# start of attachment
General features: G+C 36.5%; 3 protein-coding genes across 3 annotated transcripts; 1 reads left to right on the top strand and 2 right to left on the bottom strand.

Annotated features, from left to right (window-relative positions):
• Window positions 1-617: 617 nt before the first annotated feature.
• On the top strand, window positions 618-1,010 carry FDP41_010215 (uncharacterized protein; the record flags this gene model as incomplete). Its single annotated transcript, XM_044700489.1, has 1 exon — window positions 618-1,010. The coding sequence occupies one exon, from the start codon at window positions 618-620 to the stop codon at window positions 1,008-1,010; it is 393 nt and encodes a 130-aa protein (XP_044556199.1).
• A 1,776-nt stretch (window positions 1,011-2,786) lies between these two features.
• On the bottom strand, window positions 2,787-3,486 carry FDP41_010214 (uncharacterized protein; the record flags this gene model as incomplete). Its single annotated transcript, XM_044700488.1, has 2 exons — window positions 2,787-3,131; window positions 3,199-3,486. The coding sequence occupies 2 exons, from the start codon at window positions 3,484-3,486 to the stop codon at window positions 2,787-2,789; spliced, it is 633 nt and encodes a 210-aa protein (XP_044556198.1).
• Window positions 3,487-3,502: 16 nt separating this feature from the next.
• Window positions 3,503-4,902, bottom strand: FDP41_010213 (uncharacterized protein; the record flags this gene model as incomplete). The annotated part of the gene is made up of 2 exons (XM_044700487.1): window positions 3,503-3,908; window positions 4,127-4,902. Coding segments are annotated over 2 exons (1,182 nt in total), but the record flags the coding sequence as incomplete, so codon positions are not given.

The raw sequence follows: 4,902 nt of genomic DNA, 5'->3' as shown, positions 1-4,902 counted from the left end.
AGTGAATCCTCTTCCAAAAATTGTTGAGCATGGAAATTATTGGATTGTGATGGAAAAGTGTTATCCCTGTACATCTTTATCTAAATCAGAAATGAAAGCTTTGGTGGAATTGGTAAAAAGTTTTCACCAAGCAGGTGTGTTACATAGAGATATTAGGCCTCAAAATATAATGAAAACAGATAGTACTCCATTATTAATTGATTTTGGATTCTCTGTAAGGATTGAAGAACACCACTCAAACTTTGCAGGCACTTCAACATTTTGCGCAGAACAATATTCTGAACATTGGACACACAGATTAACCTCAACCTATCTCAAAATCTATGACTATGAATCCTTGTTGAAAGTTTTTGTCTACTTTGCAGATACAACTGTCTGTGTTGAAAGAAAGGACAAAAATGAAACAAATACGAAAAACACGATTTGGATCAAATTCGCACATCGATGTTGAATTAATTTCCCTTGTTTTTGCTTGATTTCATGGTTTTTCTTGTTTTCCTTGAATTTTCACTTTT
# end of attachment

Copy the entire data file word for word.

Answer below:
General features: G+C 36.5%; 3 protein-coding genes across 3 annotated transcripts; 1 reads left to right on the top strand and 2 right to left on the bottom strand.

Annotated features, from left to right (window-relative positions):
• Window positions 1-617: 617 nt before the first annotated feature.
• On the top strand, window positions 618-1,010 carry FDP41_010215 (uncharacterized protein; the record flags this gene model as incomplete). Its single annotated transcript, XM_044700489.1, has 1 exon — window positions 618-1,010. The coding sequence occupies one exon, from the start codon at window positions 618-620 to the stop codon at window positions 1,008-1,010; it is 393 nt and encodes a 130-aa protein (XP_044556199.1).
• A 1,776-nt stretch (window positions 1,011-2,786) lies between these two features.
• On the bottom strand, window positions 2,787-3,486 carry FDP41_010214 (uncharacterized protein; the record flags this gene model as incomplete). Its single annotated transcript, XM_044700488.1, has 2 exons — window positions 2,787-3,131; window positions 3,199-3,486. The coding sequence occupies 2 exons, from the start codon at window positions 3,484-3,486 to the stop codon at window positions 2,787-2,789; spliced, it is 633 nt and encodes a 210-aa protein (XP_044556198.1).
• Window positions 3,487-3,502: 16 nt separating this feature from the next.
• Window positions 3,503-4,902, bottom strand: FDP41_010213 (uncharacterized protein; the record flags this gene model as incomplete). The annotated part of the gene is made up of 2 exons (XM_044700487.1): window positions 3,503-3,908; window positions 4,127-4,902. Coding segments are annotated over 2 exons (1,182 nt in total), but the record flags the coding sequence as incomplete, so codon positions are not given.

The raw sequence follows: 4,902 nt of genomic DNA, 5'->3' as shown, positions 1-4,902 counted from the left end.
AGTGAATCCTCTTCCAAAAATTGTTGAGCATGGAAATTATTGGATTGTGATGGAAAAGTGTTATCCCTGTACATCTTTATCTAAATCAGAAATGAAAGCTTTGGTGGAATTGGTAAAAAGTTTTCACCAAGCAGGTGTGTTACATAGAGATATTAGGCCTCAAAATATAATGAAAACAGATAGTACTCCATTATTAATTGATTTTGGATTCTCTGTAAGGATTGAAGAACACCACTCAAACTTTGCAGGCACTTCAACATTTTGCGCAGAACAATATTCTGAACATTGGACACACAGATTAACCTCAACCTATCTCAAAATCTATGACTATGAATCCTTGTTGAAAGTTTTTGTCTACTTTGCAGATACAACTGTCTGTGTTGAAAGAAAGGACAAAAATGAAACAAATACGAAAAACACGATTTGGATCAAATTCGCACATCGATGTTGAATTAATTTCCCTTGTTTTTGCTTGATTTCATGGTTTTTCTTGTTTTCCTTGAATTTTCACTTTT